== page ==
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I have been wanting to buy a digital Spanish bible as they tend to be cheaper than buying the actual thing. It is also convenient for taking notes and organization

I will be doing R.C.I.A with the Spanish community and thus want to have a Spanish bible. However I would like one with a good translation, better yet if it is traditional. I have heard that the contemporary Spanish Bible (Biblia Latinoamerica) is not the best.

(10-18-2013, 06:06 PM)ArturoOrtiz Wrote: [ -> ]I have been wanting to buy a digital Spanish bible as they tend to be cheaper than buying the actual thing. It is also convenient for taking notes and organization

I will be doing R.C.I.A with the Spanish community and thus want to have a Spanish bible. However I would like one with a good translation, better yet if it is traditional. I have heard that the contemporary Spanish Bible (Biblia Latinoamerica) is not the best.

Here's a good place to start!

https://www.google.com/webhp?source=sear...afe=active
I am a Spanish-speaker as I am a Peruvian in Lima.  I have about 30 Bibles in several languages, including Greek and Latin.  I'd say, for a traditionalist, the best choice would be the famous Torres Amat. 
Torres Amat keeps verses which have disappeared in modern times, such as the Gloria a Dios en las alturas y en la tierra paz a los hombres de buena voluntad, that now is translated as ... a los hombres que ama el Señor.  Traditional "buena voluntad" stresses the need to act in good will, that is, with God's grace, you can earn your reward.  "Que ama el Señor" means "those who are loved by the Lord" . No merit on your part, pace St. Paul.  sounds Calvinistic to me.  It's been always: the good go to heaven, the bad to hell. Predestination and other Calvinist theories I don't like.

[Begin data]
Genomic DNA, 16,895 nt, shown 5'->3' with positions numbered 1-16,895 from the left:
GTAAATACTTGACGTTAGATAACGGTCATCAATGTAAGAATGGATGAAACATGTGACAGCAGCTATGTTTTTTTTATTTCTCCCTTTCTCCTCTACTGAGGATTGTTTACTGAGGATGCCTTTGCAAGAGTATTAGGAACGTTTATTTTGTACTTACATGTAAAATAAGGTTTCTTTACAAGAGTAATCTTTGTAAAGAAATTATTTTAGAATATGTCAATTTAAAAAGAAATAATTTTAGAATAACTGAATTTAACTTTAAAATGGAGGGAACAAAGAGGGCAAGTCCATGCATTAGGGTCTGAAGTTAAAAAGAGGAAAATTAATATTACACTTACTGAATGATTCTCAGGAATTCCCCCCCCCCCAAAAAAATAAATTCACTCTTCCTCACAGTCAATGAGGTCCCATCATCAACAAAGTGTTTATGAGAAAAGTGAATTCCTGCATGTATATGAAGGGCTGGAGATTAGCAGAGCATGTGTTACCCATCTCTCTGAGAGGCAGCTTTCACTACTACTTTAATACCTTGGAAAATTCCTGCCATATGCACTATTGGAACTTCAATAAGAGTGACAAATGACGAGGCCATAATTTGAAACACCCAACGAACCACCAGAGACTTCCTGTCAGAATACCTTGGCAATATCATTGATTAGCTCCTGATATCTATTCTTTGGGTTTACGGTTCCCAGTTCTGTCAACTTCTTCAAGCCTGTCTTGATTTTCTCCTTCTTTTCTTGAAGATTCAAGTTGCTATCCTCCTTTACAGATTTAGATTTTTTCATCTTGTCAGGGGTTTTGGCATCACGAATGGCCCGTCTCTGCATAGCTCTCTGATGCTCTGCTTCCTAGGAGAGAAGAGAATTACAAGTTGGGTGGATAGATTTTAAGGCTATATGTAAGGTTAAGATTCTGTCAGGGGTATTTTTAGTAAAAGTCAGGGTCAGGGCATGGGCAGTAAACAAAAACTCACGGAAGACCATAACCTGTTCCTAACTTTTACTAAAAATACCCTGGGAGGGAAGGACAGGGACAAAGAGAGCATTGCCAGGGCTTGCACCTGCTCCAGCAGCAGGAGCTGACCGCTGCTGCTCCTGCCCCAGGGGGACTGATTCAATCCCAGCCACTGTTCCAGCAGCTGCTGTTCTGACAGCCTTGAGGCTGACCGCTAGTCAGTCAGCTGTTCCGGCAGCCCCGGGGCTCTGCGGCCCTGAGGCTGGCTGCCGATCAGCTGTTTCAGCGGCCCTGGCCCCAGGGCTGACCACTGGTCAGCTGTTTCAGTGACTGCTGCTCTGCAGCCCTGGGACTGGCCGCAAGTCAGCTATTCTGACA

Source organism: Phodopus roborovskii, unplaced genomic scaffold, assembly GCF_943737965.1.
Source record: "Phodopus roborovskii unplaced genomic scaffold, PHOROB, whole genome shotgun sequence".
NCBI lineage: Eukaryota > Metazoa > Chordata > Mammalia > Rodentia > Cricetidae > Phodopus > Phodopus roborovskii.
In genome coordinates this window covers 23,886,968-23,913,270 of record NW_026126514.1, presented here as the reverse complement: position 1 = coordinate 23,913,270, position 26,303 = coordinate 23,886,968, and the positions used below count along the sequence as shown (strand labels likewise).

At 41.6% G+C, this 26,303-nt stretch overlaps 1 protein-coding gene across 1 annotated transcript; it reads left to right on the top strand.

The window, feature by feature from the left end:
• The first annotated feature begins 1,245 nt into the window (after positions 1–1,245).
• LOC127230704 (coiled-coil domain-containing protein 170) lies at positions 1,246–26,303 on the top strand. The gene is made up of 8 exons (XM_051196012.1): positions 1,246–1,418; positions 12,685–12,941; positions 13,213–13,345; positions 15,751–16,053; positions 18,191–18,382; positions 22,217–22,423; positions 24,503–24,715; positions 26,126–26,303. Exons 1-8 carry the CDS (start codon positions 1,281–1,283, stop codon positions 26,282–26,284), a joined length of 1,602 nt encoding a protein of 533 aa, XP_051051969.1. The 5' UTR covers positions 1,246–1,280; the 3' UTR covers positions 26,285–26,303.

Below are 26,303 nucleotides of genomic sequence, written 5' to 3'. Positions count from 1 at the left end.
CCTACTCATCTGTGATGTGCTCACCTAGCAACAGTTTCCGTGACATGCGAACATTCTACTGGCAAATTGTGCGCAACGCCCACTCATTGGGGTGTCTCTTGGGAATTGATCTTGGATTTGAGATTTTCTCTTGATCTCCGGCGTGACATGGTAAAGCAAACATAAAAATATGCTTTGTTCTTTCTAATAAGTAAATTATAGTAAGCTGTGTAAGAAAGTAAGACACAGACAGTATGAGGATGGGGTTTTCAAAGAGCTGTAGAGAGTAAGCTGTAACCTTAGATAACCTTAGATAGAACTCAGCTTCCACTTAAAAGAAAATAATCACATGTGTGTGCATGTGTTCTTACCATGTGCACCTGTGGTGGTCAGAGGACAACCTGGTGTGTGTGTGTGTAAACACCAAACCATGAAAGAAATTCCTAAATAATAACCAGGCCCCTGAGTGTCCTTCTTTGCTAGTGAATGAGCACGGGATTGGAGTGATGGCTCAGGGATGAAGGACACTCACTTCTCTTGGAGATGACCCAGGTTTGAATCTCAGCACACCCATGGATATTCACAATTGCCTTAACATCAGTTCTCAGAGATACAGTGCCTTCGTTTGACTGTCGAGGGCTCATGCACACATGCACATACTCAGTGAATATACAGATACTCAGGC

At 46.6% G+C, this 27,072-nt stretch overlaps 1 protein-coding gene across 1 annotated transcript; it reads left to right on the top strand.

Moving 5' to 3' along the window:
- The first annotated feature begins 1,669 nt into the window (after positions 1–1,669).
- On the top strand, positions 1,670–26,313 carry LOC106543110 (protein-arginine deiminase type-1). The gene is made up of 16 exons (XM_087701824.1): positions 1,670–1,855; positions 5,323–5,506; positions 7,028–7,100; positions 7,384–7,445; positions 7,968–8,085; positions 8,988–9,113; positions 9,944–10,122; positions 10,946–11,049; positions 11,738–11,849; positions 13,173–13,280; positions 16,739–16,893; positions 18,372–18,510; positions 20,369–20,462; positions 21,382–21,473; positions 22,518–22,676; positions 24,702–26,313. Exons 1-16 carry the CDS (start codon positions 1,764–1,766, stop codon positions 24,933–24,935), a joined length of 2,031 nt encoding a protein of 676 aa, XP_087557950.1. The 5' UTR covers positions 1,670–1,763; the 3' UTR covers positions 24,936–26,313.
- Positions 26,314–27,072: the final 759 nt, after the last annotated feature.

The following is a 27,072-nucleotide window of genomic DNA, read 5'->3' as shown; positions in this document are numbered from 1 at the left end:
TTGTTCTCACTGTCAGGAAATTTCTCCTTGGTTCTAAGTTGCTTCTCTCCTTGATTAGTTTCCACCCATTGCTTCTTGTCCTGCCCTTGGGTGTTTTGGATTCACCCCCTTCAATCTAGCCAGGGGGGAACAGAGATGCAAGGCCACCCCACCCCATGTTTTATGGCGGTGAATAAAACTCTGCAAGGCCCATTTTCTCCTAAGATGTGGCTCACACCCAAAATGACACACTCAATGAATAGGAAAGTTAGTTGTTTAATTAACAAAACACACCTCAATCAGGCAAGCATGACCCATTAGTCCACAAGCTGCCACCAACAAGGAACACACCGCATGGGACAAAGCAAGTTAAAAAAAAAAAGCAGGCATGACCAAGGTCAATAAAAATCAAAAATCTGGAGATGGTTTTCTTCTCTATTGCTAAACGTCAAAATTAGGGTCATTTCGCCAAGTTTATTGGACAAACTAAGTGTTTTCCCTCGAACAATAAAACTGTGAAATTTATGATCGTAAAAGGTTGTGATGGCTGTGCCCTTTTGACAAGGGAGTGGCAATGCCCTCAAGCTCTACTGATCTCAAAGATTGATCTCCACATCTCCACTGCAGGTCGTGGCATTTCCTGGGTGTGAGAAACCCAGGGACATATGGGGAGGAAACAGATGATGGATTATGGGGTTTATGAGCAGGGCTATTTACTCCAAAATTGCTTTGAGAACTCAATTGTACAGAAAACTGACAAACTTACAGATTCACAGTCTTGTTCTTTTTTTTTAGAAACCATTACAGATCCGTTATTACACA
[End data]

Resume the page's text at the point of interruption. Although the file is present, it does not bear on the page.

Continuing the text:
Bishop Torres Amat translated it from the Latin vulgate in Spain about 150 years ago. It has been the standard Spanish Bible until around WWII when translations from the original Hebrew and Greek began to appear, first the famous Nacar-Colunga version, then the Bover-Cantera.  Around the early 60's appeared the Cantera-Iglesias, which is magnificent for students who seek an almost literal translation.  I use it for serious work.  A very good transaltion is the one produced by the Librerias Paulinas (you may wish to e-mail them; they are everywhere in Latin America).  Then the famous Biblia de Jerusalen, another famous edition.
(10-19-2013, 11:57 AM)voltape Wrote: [ -> ]I am a Spanish-speaker as I am a Peruvian in Lima.  I have about 30 Bibles in several languages, including Greek and Latin.  I'd say, for a traditionalist, the best choice would be the famous Torres Amat. 
Torres Amat keeps verses which have disappeared in modern times, such as the Gloria a Dios en las alturas y en la tierra paz a los hombres de buena voluntad, that now is translated as ... a los hombres que ama el Señor.   Traditional "buena voluntad" stresses the need to act in good will, that is, with God's grace, you can earn your reward.  "Que ama el Señor" means "those who are loved by the Lord" . No merit on your part, pace St. Paul.  sounds Calvinistic to me.  It's been always: the good go to heaven, the bad to hell. Predestination and other Calvinist theories I don't like.